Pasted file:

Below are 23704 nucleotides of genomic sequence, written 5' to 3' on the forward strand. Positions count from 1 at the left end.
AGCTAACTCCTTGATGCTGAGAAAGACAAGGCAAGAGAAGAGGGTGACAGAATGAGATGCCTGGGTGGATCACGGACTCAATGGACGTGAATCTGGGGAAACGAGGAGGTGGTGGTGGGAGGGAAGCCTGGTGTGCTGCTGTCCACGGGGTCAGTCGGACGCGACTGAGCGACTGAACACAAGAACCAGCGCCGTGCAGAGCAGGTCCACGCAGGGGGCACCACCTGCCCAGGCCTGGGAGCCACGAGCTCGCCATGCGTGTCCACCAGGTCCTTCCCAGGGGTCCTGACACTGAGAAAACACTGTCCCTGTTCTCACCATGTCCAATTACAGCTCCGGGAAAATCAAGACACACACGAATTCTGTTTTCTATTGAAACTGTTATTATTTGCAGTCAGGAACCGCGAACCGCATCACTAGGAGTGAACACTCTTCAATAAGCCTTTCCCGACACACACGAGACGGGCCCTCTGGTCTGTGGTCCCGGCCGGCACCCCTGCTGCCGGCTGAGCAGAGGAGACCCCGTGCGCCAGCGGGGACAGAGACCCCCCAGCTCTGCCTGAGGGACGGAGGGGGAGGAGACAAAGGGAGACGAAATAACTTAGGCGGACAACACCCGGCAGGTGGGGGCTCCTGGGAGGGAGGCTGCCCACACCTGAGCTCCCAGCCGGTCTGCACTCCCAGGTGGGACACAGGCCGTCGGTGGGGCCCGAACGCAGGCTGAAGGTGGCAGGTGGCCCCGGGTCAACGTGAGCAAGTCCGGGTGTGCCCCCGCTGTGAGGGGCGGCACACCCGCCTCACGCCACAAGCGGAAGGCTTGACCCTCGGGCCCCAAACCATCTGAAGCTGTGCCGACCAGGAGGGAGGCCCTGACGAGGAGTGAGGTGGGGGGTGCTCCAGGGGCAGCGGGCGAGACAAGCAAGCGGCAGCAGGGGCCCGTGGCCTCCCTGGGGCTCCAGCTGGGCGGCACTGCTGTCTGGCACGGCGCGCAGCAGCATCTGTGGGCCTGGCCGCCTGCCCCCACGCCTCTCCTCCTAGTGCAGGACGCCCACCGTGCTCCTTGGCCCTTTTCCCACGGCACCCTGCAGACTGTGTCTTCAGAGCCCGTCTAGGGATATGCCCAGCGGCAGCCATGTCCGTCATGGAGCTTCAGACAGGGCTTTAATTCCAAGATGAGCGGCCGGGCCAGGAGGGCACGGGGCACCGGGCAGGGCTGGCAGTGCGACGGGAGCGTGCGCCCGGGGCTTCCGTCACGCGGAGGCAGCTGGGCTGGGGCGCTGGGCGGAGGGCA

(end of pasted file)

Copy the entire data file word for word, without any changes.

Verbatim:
Below are 23704 nucleotides of genomic sequence, written 5' to 3' on the forward strand. Positions count from 1 at the left end.
AGCTAACTCCTTGATGCTGAGAAAGACAAGGCAAGAGAAGAGGGTGACAGAATGAGATGCCTGGGTGGATCACGGACTCAATGGACGTGAATCTGGGGAAACGAGGAGGTGGTGGTGGGAGGGAAGCCTGGTGTGCTGCTGTCCACGGGGTCAGTCGGACGCGACTGAGCGACTGAACACAAGAACCAGCGCCGTGCAGAGCAGGTCCACGCAGGGGGCACCACCTGCCCAGGCCTGGGAGCCACGAGCTCGCCATGCGTGTCCACCAGGTCCTTCCCAGGGGTCCTGACACTGAGAAAACACTGTCCCTGTTCTCACCATGTCCAATTACAGCTCCGGGAAAATCAAGACACACACGAATTCTGTTTTCTATTGAAACTGTTATTATTTGCAGTCAGGAACCGCGAACCGCATCACTAGGAGTGAACACTCTTCAATAAGCCTTTCCCGACACACACGAGACGGGCCCTCTGGTCTGTGGTCCCGGCCGGCACCCCTGCTGCCGGCTGAGCAGAGGAGACCCCGTGCGCCAGCGGGGACAGAGACCCCCCAGCTCTGCCTGAGGGACGGAGGGGGAGGAGACAAAGGGAGACGAAATAACTTAGGCGGACAACACCCGGCAGGTGGGGGCTCCTGGGAGGGAGGCTGCCCACACCTGAGCTCCCAGCCGGTCTGCACTCCCAGGTGGGACACAGGCCGTCGGTGGGGCCCGAACGCAGGCTGAAGGTGGCAGGTGGCCCCGGGTCAACGTGAGCAAGTCCGGGTGTGCCCCCGCTGTGAGGGGCGGCACACCCGCCTCACGCCACAAGCGGAAGGCTTGACCCTCGGGCCCCAAACCATCTGAAGCTGTGCCGACCAGGAGGGAGGCCCTGACGAGGAGTGAGGTGGGGGGTGCTCCAGGGGCAGCGGGCGAGACAAGCAAGCGGCAGCAGGGGCCCGTGGCCTCCCTGGGGCTCCAGCTGGGCGGCACTGCTGTCTGGCACGGCGCGCAGCAGCATCTGTGGGCCTGGCCGCCTGCCCCCACGCCTCTCCTCCTAGTGCAGGACGCCCACCGTGCTCCTTGGCCCTTTTCCCACGGCACCCTGCAGACTGTGTCTTCAGAGCCCGTCTAGGGATATGCCCAGCGGCAGCCATGTCCGTCATGGAGCTTCAGACAGGGCTTTAATTCCAAGATGAGCGGCCGGGCCAGGAGGGCACGGGGCACCGGGCAGGGCTGGCAGTGCGACGGGAGCGTGCGCCCGGGGCTTCCGTCACGCGGAGGCAGCTGGGCTGGGGCGCTGGGCGGAGGGCA